Head of the IIT-CNR research unit that deals with cybersecurity, Paolo Mori explains how to convince citizens and entrepreneurs to share their data
That data is the oil of the new millennium is now well established. When we talk about the value of data science and the potential (including economic) that is hidden in big data, we are not referring only to the Californian giants of social networks. For some years now, even the smallest companies, and which do not necessarily deal with technology in the strict sense, public administrations, and even individual citizens, are producers of data and, at the same time, look to the world of data analysis with great interest.
A value to share
“If we could use data from many different sources and process them together, we could extract the true value of the data”, begins Paolo Mori, head of the Trust, Security and Privacy research unit of the Institute of Informatics and Telematics . Mori and colleagues deal with cybersecurity, developing systems capable of protecting data and therefore creating trust for those who are called to share them.
“Sharing to enable collaborative processing is the basis for creating value from data. This does not always coincide with the favorable opinion of producers who, before sharing information, want to be sure that there is adequate protection”. The term “adequate” means that the sharing system must guarantee data producers that their security and privacy requirements are met. “Only in this way will people agree to make their precious wealth of information available”, Mori reflects.
This privacy-preserving technology of sharing is very useful in many application scenarios, such as smart homes, which produce a lot of potentially interesting data. However, to acquire real value, the data must be processed together with those of many other homes.
Security for Industry 4.0
Another area in which the subject of data protection is closely observed is undoubtedly that of industry. In fact, with the advent of Industry 4.0, the connected machines that are used in production processes are producers of huge amounts of data. Here too the same principle applies. From the sharing of data produced by multiple companies, it is possible to extract knowledge that is useful for everyone, which would not be possible to obtain using the data of a single enterprise.
“For example, by putting together data from machines from multiple industrial firms, cooperative predictive maintenance systems could be developed that would be much more effective and timely than those operating on individual industry data. These systems would be able to understand early enough when a machine in the production process is about to break down, in order to prevent failure and avoid production stoppage”.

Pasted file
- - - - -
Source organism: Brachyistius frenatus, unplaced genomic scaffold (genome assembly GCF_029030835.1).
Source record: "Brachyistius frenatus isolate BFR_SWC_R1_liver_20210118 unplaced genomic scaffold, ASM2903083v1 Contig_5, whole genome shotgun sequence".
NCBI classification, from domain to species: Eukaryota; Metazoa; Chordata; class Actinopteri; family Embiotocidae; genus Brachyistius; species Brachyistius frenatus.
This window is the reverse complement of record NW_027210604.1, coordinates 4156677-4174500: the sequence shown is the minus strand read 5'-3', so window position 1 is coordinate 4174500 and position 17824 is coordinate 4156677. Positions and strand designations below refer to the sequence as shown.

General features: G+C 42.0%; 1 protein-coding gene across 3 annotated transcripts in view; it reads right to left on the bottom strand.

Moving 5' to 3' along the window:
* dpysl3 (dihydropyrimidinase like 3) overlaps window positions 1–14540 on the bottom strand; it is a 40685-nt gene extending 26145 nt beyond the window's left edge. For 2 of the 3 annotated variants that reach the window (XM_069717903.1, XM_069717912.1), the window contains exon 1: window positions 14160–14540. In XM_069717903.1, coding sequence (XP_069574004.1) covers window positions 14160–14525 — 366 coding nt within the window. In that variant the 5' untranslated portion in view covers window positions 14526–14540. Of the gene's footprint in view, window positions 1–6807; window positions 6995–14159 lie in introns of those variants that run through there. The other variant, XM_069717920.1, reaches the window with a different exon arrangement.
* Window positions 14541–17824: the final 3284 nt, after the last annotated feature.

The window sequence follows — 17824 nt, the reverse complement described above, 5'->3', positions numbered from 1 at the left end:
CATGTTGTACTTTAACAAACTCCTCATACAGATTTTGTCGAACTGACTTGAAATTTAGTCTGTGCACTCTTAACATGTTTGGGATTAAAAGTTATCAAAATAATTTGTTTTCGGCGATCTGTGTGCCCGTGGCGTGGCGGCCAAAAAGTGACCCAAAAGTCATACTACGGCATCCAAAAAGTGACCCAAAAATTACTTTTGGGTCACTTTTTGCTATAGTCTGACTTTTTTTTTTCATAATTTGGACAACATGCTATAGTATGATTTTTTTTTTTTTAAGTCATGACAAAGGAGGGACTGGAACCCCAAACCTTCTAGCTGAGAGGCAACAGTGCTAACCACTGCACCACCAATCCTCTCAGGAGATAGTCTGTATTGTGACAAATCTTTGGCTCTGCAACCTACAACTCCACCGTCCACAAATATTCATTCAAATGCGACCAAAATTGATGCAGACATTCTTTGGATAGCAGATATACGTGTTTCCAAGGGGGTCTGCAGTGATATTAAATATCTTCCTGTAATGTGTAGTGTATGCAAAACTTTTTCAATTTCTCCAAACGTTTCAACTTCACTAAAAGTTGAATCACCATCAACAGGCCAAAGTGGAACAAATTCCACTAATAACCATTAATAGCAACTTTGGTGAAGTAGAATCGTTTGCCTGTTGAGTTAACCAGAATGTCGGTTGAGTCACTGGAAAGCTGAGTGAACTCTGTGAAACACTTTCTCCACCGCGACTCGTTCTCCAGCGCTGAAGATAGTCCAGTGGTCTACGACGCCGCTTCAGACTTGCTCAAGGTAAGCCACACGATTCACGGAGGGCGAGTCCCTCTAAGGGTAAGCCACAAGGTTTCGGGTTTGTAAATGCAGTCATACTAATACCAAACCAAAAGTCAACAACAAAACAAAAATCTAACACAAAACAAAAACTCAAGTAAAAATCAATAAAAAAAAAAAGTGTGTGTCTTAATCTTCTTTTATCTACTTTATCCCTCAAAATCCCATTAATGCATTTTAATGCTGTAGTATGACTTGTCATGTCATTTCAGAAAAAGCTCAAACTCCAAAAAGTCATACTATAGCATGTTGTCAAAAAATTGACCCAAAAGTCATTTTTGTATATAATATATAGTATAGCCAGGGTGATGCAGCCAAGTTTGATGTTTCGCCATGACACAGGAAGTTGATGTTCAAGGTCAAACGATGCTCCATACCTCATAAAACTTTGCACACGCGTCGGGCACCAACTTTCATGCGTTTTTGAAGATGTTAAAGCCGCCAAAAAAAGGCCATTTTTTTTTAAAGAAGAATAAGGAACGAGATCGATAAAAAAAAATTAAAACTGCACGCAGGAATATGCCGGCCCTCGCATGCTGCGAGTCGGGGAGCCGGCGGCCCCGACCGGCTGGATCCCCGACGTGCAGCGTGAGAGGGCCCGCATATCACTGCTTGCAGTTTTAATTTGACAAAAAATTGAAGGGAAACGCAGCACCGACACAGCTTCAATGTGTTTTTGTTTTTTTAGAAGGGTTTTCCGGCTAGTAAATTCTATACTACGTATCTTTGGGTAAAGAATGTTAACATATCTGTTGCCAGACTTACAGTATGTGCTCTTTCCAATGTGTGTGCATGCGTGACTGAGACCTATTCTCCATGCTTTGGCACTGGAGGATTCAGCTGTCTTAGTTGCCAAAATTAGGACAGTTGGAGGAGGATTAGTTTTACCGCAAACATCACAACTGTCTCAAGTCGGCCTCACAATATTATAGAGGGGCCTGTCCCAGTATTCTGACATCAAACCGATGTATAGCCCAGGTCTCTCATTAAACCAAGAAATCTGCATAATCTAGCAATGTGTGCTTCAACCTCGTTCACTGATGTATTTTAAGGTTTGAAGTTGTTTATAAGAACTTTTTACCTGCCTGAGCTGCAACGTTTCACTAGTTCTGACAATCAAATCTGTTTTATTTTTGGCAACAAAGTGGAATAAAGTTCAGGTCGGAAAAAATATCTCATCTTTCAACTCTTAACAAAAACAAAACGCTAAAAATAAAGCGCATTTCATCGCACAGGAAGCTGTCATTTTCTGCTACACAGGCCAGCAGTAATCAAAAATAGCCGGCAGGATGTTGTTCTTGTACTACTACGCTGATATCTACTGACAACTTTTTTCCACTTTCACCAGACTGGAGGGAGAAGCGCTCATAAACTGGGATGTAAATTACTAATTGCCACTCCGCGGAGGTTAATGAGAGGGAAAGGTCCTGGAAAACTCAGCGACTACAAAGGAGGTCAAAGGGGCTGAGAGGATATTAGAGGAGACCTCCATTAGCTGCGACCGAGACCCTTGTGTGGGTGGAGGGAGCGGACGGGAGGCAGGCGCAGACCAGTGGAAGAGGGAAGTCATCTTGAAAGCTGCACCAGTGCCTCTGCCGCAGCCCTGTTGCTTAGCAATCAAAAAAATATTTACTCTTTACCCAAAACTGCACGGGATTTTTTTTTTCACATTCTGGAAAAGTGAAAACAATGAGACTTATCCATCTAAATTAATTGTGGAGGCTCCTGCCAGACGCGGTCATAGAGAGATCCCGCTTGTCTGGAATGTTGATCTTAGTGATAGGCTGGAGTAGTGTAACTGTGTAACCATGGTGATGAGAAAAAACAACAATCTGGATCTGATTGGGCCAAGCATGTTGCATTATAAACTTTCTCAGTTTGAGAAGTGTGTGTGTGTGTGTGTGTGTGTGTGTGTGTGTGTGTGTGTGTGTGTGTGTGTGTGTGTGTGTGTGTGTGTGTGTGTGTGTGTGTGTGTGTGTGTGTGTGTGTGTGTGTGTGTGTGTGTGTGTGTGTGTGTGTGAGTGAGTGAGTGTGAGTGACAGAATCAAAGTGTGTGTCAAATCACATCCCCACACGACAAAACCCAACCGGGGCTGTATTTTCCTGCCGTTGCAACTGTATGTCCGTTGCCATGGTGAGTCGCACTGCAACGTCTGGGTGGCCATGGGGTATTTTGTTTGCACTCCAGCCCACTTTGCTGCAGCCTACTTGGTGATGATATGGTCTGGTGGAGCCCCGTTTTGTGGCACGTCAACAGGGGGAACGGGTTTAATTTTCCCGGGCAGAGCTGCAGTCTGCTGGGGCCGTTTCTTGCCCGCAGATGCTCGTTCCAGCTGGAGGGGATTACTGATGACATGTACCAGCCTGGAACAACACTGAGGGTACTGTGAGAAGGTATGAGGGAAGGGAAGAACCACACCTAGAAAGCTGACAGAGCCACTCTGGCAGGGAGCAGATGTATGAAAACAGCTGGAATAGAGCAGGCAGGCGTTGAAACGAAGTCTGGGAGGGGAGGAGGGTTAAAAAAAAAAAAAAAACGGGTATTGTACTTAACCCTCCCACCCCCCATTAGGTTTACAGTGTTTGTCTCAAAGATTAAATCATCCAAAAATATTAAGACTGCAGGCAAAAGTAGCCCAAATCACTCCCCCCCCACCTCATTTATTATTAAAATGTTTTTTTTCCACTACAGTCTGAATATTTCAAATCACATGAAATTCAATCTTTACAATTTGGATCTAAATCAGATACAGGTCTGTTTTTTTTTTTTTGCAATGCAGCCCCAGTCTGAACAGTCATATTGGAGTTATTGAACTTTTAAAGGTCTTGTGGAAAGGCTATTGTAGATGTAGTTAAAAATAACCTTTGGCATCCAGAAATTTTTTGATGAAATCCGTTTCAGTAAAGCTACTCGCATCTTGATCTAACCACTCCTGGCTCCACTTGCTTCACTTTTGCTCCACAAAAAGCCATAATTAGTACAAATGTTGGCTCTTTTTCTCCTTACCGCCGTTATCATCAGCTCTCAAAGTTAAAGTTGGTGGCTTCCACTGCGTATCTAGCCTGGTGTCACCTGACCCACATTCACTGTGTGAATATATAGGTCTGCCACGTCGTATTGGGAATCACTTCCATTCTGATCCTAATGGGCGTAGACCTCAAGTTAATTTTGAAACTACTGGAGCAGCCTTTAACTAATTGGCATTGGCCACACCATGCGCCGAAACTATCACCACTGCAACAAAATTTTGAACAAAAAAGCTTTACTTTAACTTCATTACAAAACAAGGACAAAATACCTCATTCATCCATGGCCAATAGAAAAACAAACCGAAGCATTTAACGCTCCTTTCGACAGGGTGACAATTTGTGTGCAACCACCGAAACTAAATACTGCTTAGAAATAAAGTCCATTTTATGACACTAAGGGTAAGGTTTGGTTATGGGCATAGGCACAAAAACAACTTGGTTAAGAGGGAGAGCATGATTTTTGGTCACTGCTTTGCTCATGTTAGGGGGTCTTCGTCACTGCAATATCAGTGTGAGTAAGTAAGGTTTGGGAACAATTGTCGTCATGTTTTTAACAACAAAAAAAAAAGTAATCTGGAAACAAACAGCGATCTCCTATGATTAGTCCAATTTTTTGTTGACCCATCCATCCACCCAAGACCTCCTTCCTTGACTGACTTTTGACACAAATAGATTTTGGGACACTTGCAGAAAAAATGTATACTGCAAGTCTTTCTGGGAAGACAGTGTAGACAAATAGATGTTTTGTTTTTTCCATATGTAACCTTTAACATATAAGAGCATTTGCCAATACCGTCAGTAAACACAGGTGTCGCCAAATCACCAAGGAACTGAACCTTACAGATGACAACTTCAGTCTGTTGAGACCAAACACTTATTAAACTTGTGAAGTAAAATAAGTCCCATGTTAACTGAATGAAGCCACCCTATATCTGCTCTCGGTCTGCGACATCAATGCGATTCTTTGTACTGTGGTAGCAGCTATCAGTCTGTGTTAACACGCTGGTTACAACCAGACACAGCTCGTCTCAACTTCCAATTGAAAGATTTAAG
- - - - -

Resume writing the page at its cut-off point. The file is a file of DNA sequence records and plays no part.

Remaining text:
Once again, to convince entrepreneurs to make their information available to potential competitors, maximum security must be ensured and their privacy preferences on such data should be respected.
And this is where Mori and his research group come in. “Our role is to produce software models and tools for the controlled sharing of data and the carrying out of collaborative analyzes, respecting the privacy preferences expressed by the producers.” That is, the sharing system that collects the data associates with each producer the privacy and security preferences that each data owner wishes to be respected, and applies them when the data is requested to perform a collaborative analysis. In this case, the use of a data item can be granted totally, partially or even completely denied. “The software tool that our research group has developed enables us to define very complex security and privacy policies which, in deciding whether to allow the use of a data, also take into account the characteristics of all the data processed”.
Projects in progress
Following the same principles, the IIT scientists are working on a project, E-Corridor, which concerns sustainable mobility. By combining data from multiple companies in the transport sector (railways, electric car rental, air transport, etc.), it is possible to recommend the best trip for the user’s needs, which may have a maximum budget or a preference for a particular means of transport. “In this study, our role is to enable the algorithm to work on the largest possible database. In this way we make sure that the companies participating in the experiments have the freedom to choose which data to share and with which other competing companies,” says Mori.
In the Trust, Security and Privacy research unit there are also researchers who study the vulnerability of electronic systems mounted on our cars and others who deal with the analysis of fakes on the net, from the now famous fake news to paid reviews that artificially inflate the popularity of some products.